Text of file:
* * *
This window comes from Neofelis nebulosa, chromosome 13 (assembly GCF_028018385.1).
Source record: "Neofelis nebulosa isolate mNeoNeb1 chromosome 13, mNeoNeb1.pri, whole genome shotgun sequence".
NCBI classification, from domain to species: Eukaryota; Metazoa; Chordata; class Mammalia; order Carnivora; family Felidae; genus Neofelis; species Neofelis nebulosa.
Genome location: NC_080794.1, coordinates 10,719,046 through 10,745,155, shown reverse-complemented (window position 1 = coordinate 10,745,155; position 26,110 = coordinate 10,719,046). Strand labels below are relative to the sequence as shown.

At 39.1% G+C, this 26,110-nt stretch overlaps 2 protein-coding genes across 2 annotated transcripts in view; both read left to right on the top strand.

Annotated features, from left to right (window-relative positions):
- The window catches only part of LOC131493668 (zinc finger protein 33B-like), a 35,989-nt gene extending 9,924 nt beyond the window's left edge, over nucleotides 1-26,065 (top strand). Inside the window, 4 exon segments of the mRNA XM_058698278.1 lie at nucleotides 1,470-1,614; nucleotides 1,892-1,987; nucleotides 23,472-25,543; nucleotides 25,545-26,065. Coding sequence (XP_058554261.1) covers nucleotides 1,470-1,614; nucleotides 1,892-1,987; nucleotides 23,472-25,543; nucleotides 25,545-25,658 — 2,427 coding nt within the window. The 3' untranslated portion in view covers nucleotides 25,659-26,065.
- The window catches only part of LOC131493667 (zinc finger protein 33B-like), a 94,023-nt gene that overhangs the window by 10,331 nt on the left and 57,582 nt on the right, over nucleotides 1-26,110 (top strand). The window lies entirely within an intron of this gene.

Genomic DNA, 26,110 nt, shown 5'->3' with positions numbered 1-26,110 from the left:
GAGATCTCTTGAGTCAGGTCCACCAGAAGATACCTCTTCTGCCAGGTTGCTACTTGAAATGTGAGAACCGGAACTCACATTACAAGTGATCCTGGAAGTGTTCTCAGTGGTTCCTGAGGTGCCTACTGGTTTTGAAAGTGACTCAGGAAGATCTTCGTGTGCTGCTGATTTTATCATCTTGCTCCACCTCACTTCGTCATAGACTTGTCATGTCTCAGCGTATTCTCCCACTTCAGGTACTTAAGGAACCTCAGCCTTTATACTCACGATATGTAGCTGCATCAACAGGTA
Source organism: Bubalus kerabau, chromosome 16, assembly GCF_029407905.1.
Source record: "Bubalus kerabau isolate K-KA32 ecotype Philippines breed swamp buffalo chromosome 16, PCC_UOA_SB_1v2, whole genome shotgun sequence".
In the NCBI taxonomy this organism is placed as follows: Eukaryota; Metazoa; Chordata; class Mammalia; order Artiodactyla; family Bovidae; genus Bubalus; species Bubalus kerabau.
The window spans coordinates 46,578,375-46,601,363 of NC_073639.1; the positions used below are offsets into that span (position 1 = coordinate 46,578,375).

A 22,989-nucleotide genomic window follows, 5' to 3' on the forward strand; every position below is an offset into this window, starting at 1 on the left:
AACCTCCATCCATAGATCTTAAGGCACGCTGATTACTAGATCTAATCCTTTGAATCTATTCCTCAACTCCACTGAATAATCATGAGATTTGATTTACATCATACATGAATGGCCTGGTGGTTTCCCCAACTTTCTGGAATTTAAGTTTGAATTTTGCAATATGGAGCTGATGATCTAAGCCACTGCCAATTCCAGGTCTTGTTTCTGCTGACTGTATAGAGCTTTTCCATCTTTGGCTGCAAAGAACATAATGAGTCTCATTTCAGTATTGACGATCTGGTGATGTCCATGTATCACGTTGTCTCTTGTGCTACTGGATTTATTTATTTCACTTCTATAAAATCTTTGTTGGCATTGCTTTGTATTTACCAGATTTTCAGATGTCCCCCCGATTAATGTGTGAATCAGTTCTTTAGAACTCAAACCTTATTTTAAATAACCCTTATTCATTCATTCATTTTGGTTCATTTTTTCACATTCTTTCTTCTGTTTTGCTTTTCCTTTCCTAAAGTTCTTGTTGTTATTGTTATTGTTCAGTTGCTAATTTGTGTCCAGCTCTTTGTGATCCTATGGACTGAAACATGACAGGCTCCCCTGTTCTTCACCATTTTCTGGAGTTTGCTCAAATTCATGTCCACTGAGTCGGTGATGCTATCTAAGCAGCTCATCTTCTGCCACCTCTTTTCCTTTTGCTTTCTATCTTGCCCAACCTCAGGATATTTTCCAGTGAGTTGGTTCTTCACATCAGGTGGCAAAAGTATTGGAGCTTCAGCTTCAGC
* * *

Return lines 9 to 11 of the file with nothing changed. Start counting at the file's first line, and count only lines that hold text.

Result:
Genomic DNA, 26,110 nt, shown 5'->3' with positions numbered 1-26,110 from the left:
GAGATCTCTTGAGTCAGGTCCACCAGAAGATACCTCTTCTGCCAGGTTGCTACTTGAAATGTGAGAACCGGAACTCACATTACAAGTGATCCTGGAAGTGTTCTCAGTGGTTCCTGAGGTGCCTACTGGTTTTGAAAGTGACTCAGGAAGATCTTCGTGTGCTGCTGATTTTATCATCTTGCTCCACCTCACTTCGTCATAGACTTGTCATGTCTCAGCGTATTCTCCCACTTCAGGTACTTAAGGAACCTCAGCCTTTATACTCACGATATGTAGCTGCATCAACAGGTA
Source organism: Bubalus kerabau, chromosome 16, assembly GCF_029407905.1.